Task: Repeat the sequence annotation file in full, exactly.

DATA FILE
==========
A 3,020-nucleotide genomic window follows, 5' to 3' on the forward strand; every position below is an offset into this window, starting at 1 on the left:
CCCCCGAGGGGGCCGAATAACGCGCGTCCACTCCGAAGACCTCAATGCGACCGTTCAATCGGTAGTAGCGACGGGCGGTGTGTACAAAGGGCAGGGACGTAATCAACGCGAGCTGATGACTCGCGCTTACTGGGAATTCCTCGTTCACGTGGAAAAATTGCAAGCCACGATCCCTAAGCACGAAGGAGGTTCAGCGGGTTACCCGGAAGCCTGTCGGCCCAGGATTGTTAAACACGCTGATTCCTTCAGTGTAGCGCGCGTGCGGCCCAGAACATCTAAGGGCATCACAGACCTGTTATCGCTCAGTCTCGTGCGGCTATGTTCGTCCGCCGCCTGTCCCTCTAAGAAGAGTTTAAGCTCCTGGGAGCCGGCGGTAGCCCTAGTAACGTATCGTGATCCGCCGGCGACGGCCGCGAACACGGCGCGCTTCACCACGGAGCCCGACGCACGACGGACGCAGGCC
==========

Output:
A 3,020-nucleotide genomic window follows, 5' to 3' on the forward strand; every position below is an offset into this window, starting at 1 on the left:
CCCCCGAGGGGGCCGAATAACGCGCGTCCACTCCGAAGACCTCAATGCGACCGTTCAATCGGTAGTAGCGACGGGCGGTGTGTACAAAGGGCAGGGACGTAATCAACGCGAGCTGATGACTCGCGCTTACTGGGAATTCCTCGTTCACGTGGAAAAATTGCAAGCCACGATCCCTAAGCACGAAGGAGGTTCAGCGGGTTACCCGGAAGCCTGTCGGCCCAGGATTGTTAAACACGCTGATTCCTTCAGTGTAGCGCGCGTGCGGCCCAGAACATCTAAGGGCATCACAGACCTGTTATCGCTCAGTCTCGTGCGGCTATGTTCGTCCGCCGCCTGTCCCTCTAAGAAGAGTTTAAGCTCCTGGGAGCCGGCGGTAGCCCTAGTAACGTATCGTGATCCGCCGGCGACGGCCGCGAACACGGCGCGCTTCACCACGGAGCCCGACGCACGACGGACGCAGGCC